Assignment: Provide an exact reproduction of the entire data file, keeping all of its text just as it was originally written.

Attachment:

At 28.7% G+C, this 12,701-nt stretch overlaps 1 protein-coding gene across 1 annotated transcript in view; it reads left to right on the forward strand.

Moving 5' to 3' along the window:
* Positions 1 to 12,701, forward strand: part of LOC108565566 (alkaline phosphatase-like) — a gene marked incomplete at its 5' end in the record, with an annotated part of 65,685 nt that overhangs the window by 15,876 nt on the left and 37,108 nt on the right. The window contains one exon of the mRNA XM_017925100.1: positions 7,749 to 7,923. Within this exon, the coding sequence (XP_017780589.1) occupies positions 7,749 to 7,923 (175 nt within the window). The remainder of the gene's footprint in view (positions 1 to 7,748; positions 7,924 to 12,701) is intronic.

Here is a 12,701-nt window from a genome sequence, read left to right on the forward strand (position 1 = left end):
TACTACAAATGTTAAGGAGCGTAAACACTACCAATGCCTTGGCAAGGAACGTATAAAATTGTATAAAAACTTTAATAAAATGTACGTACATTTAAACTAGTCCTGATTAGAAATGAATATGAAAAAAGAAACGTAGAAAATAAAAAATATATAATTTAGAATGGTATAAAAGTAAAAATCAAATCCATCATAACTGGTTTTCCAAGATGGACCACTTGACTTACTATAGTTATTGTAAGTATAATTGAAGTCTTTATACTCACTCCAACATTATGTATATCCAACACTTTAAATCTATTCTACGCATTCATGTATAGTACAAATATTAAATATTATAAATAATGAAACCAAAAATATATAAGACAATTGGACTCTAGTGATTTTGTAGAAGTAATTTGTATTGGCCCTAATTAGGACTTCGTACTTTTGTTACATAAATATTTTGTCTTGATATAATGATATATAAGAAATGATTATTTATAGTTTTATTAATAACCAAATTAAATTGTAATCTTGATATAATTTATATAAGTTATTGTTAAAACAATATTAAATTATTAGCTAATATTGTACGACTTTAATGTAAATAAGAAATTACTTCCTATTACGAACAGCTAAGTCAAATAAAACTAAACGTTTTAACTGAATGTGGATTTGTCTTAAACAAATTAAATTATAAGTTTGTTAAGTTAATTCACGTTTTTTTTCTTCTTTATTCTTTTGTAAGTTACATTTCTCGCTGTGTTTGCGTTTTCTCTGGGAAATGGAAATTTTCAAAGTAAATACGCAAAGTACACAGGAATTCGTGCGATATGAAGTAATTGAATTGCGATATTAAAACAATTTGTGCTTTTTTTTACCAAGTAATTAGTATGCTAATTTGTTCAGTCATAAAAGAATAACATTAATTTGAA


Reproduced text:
At 28.7% G+C, this 12,701-nt stretch overlaps 1 protein-coding gene across 1 annotated transcript in view; it reads left to right on the forward strand.

Moving 5' to 3' along the window:
* Positions 1 to 12,701, forward strand: part of LOC108565566 (alkaline phosphatase-like) — a gene marked incomplete at its 5' end in the record, with an annotated part of 65,685 nt that overhangs the window by 15,876 nt on the left and 37,108 nt on the right. The window contains one exon of the mRNA XM_017925100.1: positions 7,749 to 7,923. Within this exon, the coding sequence (XP_017780589.1) occupies positions 7,749 to 7,923 (175 nt within the window). The remainder of the gene's footprint in view (positions 1 to 7,748; positions 7,924 to 12,701) is intronic.

Here is a 12,701-nt window from a genome sequence, read left to right on the forward strand (position 1 = left end):
TACTACAAATGTTAAGGAGCGTAAACACTACCAATGCCTTGGCAAGGAACGTATAAAATTGTATAAAAACTTTAATAAAATGTACGTACATTTAAACTAGTCCTGATTAGAAATGAATATGAAAAAAGAAACGTAGAAAATAAAAAATATATAATTTAGAATGGTATAAAAGTAAAAATCAAATCCATCATAACTGGTTTTCCAAGATGGACCACTTGACTTACTATAGTTATTGTAAGTATAATTGAAGTCTTTATACTCACTCCAACATTATGTATATCCAACACTTTAAATCTATTCTACGCATTCATGTATAGTACAAATATTAAATATTATAAATAATGAAACCAAAAATATATAAGACAATTGGACTCTAGTGATTTTGTAGAAGTAATTTGTATTGGCCCTAATTAGGACTTCGTACTTTTGTTACATAAATATTTTGTCTTGATATAATGATATATAAGAAATGATTATTTATAGTTTTATTAATAACCAAATTAAATTGTAATCTTGATATAATTTATATAAGTTATTGTTAAAACAATATTAAATTATTAGCTAATATTGTACGACTTTAATGTAAATAAGAAATTACTTCCTATTACGAACAGCTAAGTCAAATAAAACTAAACGTTTTAACTGAATGTGGATTTGTCTTAAACAAATTAAATTATAAGTTTGTTAAGTTAATTCACGTTTTTTTTCTTCTTTATTCTTTTGTAAGTTACATTTCTCGCTGTGTTTGCGTTTTCTCTGGGAAATGGAAATTTTCAAAGTAAATACGCAAAGTACACAGGAATTCGTGCGATATGAAGTAATTGAATTGCGATATTAAAACAATTTGTGCTTTTTTTTACCAAGTAATTAGTATGCTAATTTGTTCAGTCATAAAAGAATAACATTAATTTGAA